Submitted to: Australian Journal of Agricultural Research
Publication Type: Peer Reviewed Journal
Publication Acceptance Date: 4/20/2007
Publication Date: 1/1/2008
Citation: Vieira, F.C., He, Z.L., Wislon, P.C., Bayer, C., Stoffella, P.J., Baligar, V.C. 2008. Response of representative cover crops to aluminum toxicity, phosphorus deprivation, and organic amendment. Australian Journal of Agricultural Research. 59:52-6. Interpretive Summary: Aluminum (Al) toxicity in plants is a major problem in acidic soils. The presence of organic substances often alleviates Al totoxicity. Added organic matter forms bind with Al, thereby reducing its activity in acidic soils. Cover crops are capable of adding high amounts of organic matter, and is a promising strategy for alleviating Al toxicity without using a large amount of costly lime in this experiment. Aqueous extracts of residues from three cover crop (cowpea, black oats and lablab) residues grown with or without aluminum, phosphorous and organic matter were used to see their effect on growth and performance of the cover crops. Organic extracts alleviated aluminum toxicity, improving plant growth and inproved the overall plant nutritional status. The findings of this study will be useful in the development of a low cost technology to manage acid soils found in tropical region. This information will be used by farmers, research organizations and governmental agencies.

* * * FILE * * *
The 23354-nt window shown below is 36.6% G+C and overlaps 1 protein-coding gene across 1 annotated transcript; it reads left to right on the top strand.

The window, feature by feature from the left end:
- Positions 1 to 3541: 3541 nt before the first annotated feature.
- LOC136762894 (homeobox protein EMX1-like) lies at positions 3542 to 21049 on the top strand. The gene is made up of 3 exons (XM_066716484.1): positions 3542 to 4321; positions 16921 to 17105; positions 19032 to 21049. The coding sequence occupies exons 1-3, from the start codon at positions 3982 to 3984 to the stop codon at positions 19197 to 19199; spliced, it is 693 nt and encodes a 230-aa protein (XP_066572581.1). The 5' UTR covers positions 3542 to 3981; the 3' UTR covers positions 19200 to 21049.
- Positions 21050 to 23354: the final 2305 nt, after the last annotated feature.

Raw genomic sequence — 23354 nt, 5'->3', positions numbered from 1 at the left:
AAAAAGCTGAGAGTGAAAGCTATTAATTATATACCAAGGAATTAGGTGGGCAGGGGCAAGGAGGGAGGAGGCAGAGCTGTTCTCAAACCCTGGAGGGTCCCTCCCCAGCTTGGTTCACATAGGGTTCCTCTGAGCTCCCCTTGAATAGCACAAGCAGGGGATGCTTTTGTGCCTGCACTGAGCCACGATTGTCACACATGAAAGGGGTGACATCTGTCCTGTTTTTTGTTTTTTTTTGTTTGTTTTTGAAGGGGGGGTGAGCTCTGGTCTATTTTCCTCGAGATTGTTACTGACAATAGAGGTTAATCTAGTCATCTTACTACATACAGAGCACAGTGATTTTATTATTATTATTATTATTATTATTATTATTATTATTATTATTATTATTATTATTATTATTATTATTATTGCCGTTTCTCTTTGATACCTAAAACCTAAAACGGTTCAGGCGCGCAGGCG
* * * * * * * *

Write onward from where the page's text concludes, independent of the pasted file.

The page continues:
Technical Abstract: This study aimed to: a) determine the effect of P depletion and presence of Al on root and shoot growth of representative cover crops, and on their nutrient uptake; b) characterize the composition of root exudation under P and Al stress in nutrient solution; c) evaluate the ability of aqueous extracts of composts in reducing Al phytotoxicity. Plants of cowpea (Vigna unguiculata subsp. Unguiculata), black oat (Avena strigosa), and lablab (Lablab purpureous) were cultivated in different nutrient solution compositions and concentrations for 3 weeks. It was found that Al at concentration of 20 and 200 µmol/L increased citrate exudation at least 8 and 24 times, respectively, for cowpea and 18 and 36 times, respectively, for lablab, as compared with the blank. However, no release of organic acids occurred due to P deprivation, suggesting that citrate exudation was a specific response to excess Al. No response in organic acid release was observed for black oat under the stress of P deficiency or Al toxicity. Although the presence of Al in solution did not significantly affect chlorophyll content in leaves, it decreased root and shoot weight, as well as root length, surface area, volume, and number of tips. Organic extracts alleviated aluminum toxicity, improving plant growth and ameliorating plant nutrition status. Yard waste extract was more effective in enhancing plant growth than GreenEdge extract in plants under Al stress.